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Migration Justice Project at Law Centre urges UK to accelerate plans for an Afghan resettlement scheme

31st August, 2021

The Migration Justice Project at Law Centre NI has welcomed the UK Government’s commitment to providing protection for vulnerable people fleeing Afghanistan, and, as the violence in the country rapidly escalates, we urge the UK to expedite and expand its plans for a resettlement programme.

Liz Griffith of the Migration Justice Project said: “Not only do Afghani workers who have supported British forces need sanctuary, there are many others who urgently need protection. These include women and girls, LGBTQ+ individuals, members of ethnic and religious minorities, human rights defenders and civil society activists”.

Liz continued: “Northern Ireland has built up a wealth of experience over the past five years through its support for the Syrian Resettlement Scheme. We now have a strong base from which we can play our part in offering support to those Afghanis who are desperately fleeing their country”.

The Migration Justice Project also called on the UK government to urgently address the position of Afghanis currently within the UK asylum system.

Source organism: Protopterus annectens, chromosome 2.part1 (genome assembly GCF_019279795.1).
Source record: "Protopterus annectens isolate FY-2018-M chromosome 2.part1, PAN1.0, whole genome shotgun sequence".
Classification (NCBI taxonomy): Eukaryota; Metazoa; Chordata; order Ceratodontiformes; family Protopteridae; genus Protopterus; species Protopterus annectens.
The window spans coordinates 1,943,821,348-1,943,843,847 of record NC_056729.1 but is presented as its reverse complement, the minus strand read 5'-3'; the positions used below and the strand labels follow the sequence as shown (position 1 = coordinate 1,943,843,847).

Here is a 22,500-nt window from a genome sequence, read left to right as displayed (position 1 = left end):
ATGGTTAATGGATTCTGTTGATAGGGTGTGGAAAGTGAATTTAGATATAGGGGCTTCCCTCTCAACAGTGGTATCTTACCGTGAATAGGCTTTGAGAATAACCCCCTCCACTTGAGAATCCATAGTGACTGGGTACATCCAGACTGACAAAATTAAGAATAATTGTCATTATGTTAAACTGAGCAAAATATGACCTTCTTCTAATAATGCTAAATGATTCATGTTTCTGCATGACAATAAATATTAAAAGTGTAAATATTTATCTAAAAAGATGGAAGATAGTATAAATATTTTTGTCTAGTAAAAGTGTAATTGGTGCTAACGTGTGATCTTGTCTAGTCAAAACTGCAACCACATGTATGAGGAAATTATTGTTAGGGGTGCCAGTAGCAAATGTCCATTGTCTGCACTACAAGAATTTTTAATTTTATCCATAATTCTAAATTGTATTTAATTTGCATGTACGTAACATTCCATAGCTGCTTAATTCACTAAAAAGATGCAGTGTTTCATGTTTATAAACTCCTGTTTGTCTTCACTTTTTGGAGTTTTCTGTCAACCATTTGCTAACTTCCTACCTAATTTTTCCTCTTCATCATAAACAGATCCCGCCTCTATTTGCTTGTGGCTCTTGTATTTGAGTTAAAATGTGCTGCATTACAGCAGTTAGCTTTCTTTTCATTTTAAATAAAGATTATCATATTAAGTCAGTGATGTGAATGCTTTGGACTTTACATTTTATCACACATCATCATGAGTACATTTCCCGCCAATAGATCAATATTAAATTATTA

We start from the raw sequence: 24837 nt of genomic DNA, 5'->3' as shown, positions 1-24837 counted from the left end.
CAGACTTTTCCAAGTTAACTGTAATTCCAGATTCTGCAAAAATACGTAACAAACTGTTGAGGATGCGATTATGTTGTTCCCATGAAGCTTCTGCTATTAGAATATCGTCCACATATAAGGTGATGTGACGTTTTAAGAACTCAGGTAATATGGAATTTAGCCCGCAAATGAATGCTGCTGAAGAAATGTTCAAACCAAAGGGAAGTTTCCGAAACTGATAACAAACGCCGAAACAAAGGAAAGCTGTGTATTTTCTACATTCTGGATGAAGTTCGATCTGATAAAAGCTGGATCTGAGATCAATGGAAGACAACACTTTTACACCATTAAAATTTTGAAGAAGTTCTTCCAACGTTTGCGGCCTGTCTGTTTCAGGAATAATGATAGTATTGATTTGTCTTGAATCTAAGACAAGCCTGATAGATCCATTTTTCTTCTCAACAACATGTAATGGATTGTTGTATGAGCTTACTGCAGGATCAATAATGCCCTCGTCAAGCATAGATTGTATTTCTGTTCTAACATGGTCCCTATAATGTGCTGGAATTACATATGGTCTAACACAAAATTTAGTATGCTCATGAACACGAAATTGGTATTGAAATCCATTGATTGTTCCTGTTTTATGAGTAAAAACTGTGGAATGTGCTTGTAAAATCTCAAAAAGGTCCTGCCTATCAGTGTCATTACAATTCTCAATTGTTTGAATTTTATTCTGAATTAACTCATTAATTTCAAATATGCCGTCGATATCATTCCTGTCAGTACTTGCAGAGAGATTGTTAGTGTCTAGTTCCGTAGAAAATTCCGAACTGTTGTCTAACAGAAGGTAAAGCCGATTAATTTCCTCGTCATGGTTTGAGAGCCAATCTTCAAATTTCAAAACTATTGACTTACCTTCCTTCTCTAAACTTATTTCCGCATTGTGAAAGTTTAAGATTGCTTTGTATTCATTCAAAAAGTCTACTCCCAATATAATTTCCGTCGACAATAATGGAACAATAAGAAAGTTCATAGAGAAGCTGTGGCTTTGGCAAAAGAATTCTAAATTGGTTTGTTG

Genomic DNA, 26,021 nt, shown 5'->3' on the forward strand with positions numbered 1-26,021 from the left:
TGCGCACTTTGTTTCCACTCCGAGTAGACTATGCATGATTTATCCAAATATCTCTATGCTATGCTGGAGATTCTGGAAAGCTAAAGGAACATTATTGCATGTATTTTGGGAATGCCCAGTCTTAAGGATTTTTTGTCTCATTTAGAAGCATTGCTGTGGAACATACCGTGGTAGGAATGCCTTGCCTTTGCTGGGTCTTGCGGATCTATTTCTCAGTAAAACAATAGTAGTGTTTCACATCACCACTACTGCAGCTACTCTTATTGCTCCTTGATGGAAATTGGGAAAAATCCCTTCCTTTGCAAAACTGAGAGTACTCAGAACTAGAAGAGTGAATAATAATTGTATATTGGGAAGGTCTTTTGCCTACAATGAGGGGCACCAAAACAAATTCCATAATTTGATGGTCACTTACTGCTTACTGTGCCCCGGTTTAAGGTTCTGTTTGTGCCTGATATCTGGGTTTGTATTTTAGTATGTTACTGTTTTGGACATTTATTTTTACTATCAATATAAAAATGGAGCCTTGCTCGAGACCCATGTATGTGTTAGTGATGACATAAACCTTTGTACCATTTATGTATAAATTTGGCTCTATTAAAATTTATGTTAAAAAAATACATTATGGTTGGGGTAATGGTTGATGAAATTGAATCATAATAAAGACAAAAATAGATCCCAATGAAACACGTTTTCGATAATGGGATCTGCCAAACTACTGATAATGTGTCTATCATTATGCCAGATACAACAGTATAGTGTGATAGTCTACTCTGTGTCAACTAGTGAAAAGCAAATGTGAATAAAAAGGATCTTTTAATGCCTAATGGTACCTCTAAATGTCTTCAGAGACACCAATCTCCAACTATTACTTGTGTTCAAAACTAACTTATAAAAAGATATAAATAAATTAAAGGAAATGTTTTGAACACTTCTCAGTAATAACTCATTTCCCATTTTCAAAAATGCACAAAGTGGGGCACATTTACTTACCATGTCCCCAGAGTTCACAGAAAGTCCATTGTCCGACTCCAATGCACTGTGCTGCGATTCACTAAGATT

Peter Lavery, Head of Immigration at the Law Centre, said: “In recent years, the Home Office has refused more than one in two asylum applications from those who have fled Afghanistan. Such refusals should now be reviewed in light of the new threats posed by the Taliban and forcible returns to Afghanistan should be halted”.

“There are people all over the world suffering extreme human rights abuses and for all those who have already secured refugee status in the UK, the refugee family reunion process should be speeded up and the eligibility criteria expanded to ensure that family members can quickly join their loved ones in the UK.”

The ongoing crisis in Afghanistan is a stark reminder of the importance of states being willing to uphold the Refugee Convention 1951 in its fullest sense.   The UK is a signatory to the Refugee Convention and current plans in the UK’s Nationality and Borders Bill that will deny refugee protection for people who do not arrive in the UK through “regular” means should be abandoned. The harrowing images of desperate Afghanis falling from airplanes taking off from Kabul Airport highlights that regulated means of travel are simply not available for many people needing to flee persecution.